If a teacher believes that .64 is too low, there are a couple of actions she can take. She could decide to change the way she teaches to better meet the objective represented by the item. Another interpretation might be that the item was too difficult or confusing or invalid, in which case the teacher can replace or modify the item, perhaps using information from the item's discrimination index or analysis of response options.
To calculate the discrimination index:
Imagine that in our example 10 out of 13 students (or tests) in the high group and 6 out of 12 students in the low group got the item correct. The high group difficulty index is .77 (10/13) and the low group difficulty index is .50 (6/12), so we can calculate the discrimination index like so:
The discrimination index for the item is .27. Discrimination indices range from -1.0 to 1.0. The greater the positive value (the closer it is to 1.0), the stronger the relationship is between overall test performance and performance on that item.
If the discrimination index is negative, that means that, for some reason, students who scored low on the test were more likely to get the answer correct. This is a strange situation, and it suggests poor validity for an item or that the answer key was incorrect. Teachers usually want each item on the test to tap into the same knowledge or skill as the rest of the test.
We can use the information provided in Table 3-6 to look at the popularity of different answer options, as shown in Table 3-7.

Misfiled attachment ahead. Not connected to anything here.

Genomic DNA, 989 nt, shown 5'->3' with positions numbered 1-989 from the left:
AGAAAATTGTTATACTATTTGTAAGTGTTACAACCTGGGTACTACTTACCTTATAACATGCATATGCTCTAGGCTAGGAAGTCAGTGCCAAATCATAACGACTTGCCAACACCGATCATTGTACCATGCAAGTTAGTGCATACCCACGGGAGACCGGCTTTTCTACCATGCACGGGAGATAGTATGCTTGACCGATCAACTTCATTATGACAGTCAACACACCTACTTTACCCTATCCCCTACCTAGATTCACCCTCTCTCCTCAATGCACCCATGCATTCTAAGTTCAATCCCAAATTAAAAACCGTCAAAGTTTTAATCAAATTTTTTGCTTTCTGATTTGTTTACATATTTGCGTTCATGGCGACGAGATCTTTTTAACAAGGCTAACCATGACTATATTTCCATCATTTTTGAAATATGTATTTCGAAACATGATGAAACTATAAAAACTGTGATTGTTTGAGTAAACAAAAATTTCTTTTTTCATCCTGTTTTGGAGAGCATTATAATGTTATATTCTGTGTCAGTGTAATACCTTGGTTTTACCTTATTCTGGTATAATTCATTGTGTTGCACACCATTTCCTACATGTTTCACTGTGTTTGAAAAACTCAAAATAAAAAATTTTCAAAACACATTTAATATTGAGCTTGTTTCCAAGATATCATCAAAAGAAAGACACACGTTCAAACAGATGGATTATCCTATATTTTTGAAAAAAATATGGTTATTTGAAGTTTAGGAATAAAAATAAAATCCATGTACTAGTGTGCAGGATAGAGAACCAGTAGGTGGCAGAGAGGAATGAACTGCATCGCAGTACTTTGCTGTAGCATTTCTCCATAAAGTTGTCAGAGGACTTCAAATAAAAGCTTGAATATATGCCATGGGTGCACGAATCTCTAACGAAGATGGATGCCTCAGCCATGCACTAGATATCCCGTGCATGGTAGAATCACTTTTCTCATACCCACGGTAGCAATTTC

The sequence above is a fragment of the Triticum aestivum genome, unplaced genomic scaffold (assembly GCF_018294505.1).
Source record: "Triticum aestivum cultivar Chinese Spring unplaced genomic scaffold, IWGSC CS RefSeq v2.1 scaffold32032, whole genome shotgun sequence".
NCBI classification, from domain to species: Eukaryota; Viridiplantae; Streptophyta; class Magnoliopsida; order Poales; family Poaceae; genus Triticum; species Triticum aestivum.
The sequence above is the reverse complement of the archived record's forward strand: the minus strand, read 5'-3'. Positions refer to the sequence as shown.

The analysis of response options shows that students who missed the item were about equally likely to choose answer A and answer C. No students chose answer D, so answer option D does not act as a distractor. Students are not choosing between four answer options on this item; they are really choosing between only three options, since they are not even considering answer D.
This makes guessing correctly more likely, which hurts the validity of an item. A teacher might interpret this data as evidence that most students make the connection between The Great Gatsby and Fitzgerald, and that the students who don't make this connection can't differentiate between Faulkner and Hemingway very well.
Suggestions for Item Analysis and Test Fairness
To improve the quality of tests, item analysis can identify items that are too difficult (or too easy, if a teacher has that concern), don't differentiate between those who have learned the content and those who have not, or have distractors that are not plausible.
If you as a teacher have concerns about test fairness, you can change the way you teach, change the way you test, or change the way you grade the tests:
These concerns that teachers have about the quality of their tests are not much different than the research questions that scientists ask. Just like scientists, teachers can collect data in their classroom, analyze the data, and interpret results. They can then decide, based on their own personal philosophies, how to act on those results.